That terminal jaunt takes them though some territory that they must tread lightly on. Starting with the land of Esav's descendants, then the land of the Moabites and Amonites, God explicitly instructs them not to walk around like they own the place. Because in fact they will never own it and must act like gracious visitors, paying for any food or water consumed and passing through peacefully. When they try this out in the land of Heshbon they're met with resistance from the king who refuses to let them pass, despite their promise to pay for food and drink. God commands the nation of Israel to take possession of his land, and they do so successfully and continue on a conquering streak. Some tribes start to settle in these border areas while others are commanded to do so in towns of Israel proper. But they must all keep up the fight until everyone has a place to call home. I'm sure this was a struggle as after their hard journeys they were probably dreaming of a home cooked meal, not more battle.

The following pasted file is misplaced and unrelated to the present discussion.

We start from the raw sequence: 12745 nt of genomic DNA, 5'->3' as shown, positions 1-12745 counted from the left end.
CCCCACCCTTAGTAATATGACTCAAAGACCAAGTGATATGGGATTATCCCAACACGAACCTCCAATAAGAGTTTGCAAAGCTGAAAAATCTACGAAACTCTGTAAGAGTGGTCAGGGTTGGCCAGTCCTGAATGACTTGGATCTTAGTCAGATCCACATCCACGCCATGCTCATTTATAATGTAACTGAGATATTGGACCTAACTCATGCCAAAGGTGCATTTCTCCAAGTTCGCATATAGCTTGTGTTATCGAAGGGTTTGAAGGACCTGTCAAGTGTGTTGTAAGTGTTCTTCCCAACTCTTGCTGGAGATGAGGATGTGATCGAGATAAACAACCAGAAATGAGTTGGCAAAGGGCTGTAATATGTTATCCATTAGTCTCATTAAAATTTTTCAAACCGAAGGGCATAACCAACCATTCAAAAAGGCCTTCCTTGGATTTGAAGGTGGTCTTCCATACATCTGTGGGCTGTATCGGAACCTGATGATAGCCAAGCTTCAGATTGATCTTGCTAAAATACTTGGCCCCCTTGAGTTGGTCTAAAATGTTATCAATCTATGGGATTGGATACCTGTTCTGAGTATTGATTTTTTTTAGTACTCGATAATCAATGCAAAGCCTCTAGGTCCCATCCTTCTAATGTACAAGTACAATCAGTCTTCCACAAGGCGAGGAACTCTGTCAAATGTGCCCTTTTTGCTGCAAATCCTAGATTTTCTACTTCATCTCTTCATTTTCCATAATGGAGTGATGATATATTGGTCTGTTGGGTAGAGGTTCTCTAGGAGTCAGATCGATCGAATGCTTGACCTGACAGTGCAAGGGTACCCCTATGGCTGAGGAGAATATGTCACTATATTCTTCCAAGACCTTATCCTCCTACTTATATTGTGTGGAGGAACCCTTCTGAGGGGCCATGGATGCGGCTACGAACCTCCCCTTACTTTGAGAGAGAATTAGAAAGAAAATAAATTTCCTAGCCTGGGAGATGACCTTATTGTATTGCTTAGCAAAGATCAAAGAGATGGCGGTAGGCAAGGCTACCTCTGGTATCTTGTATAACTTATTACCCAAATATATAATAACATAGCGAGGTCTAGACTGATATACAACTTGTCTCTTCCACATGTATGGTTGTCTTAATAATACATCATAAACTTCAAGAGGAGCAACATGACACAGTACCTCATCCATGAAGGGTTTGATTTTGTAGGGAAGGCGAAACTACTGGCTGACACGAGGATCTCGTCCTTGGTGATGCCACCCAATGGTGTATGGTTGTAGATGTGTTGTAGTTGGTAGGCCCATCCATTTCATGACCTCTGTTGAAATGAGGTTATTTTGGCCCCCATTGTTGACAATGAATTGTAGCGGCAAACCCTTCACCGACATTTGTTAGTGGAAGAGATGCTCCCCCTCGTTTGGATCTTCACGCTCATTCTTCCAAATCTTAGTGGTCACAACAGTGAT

I have a recent home cooked meal to share with you. It doesn't have a very strong tie in with this week's portion, but it was certainly inspired by bounty from someones territory that I gladly paid for. This someone was set up at one of the local farmers markets I am enjoying frequenting. It's a whole different experience to shop this type of market when pregnant (OK to shop anywhere is different - people are so friendly and interested in you!). Every farmer wants to know when I'm due, if I know the gender of the baby, how I'm holding up in this heat. As my due date gets closer it gives me a little rush to say - I'm due in a week - don't know if it's a boy or a girl and I'm being sure to stay hydrated. Hand extend free peaches to me, home remedies for pregnancy ailments are doled out and gender predictions abound. It's a lot of fun. Plus I come home with great produce - like the giant zucchini I bought last week that served us for multiple meals. One of the winning dishes was a new polenta concoction. After cooking the polenta in a saucepan I transferred it to a baking dish, topped it with shredded, sauteed zucchini and cheese and baked it. The polenta stayed soft and pillowy and the seasoned zucchini and sharp cheese made for a flavorful topping on every bite.